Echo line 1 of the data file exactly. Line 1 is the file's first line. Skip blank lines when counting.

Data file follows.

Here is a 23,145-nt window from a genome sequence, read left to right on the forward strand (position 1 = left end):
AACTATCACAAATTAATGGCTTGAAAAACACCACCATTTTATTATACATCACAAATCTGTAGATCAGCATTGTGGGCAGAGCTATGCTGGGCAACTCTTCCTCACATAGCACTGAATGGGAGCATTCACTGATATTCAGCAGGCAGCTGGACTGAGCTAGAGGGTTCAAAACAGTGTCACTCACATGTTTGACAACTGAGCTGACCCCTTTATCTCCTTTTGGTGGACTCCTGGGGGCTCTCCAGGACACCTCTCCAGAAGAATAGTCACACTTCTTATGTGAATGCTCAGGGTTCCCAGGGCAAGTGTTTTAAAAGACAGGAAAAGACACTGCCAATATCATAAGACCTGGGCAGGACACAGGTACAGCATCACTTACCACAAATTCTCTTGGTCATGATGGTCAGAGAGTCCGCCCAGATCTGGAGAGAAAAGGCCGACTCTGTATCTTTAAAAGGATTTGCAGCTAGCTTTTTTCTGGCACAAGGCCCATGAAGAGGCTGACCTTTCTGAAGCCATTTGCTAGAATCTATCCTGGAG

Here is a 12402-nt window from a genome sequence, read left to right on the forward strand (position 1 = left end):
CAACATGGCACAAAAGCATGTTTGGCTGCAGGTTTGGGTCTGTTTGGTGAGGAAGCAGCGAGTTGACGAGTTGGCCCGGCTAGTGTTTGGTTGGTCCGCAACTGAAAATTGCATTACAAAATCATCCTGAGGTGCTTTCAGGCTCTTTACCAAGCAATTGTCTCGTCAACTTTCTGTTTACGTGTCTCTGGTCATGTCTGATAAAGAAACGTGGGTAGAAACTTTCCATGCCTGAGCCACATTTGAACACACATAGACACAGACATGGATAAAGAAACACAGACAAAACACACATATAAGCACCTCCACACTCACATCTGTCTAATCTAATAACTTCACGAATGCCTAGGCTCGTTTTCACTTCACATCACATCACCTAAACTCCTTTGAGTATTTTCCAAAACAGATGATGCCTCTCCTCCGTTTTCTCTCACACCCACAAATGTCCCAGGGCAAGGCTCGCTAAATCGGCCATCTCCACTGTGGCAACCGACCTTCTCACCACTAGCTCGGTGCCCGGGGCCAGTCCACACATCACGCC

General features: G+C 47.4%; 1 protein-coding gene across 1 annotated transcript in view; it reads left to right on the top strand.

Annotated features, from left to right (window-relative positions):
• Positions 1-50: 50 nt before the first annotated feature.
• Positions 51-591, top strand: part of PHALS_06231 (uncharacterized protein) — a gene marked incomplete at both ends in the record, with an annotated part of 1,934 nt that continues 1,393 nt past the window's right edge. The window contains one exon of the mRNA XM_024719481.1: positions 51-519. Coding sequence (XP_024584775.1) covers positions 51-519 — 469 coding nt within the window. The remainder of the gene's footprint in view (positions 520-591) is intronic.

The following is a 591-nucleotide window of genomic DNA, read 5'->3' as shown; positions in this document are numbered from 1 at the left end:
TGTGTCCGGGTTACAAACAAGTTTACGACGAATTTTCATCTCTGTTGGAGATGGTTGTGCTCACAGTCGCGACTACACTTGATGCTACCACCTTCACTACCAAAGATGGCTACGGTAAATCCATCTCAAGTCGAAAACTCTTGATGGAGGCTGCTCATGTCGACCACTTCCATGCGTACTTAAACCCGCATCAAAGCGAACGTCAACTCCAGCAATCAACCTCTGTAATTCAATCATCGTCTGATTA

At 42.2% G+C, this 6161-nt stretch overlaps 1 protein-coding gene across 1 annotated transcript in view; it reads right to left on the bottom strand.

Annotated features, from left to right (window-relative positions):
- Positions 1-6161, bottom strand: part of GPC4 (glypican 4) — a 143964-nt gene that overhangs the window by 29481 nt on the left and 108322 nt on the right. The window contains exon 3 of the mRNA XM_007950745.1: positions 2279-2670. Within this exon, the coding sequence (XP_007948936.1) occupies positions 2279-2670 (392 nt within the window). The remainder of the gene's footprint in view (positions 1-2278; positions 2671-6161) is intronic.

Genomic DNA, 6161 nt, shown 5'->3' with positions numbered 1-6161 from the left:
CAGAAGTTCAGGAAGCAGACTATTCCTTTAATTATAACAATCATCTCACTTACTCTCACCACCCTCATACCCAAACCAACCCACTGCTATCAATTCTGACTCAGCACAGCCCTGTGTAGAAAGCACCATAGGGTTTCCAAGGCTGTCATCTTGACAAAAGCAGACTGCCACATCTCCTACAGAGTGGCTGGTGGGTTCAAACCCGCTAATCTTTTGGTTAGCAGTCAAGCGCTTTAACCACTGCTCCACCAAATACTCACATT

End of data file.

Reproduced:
Here is a 23,145-nt window from a genome sequence, read left to right on the forward strand (position 1 = left end):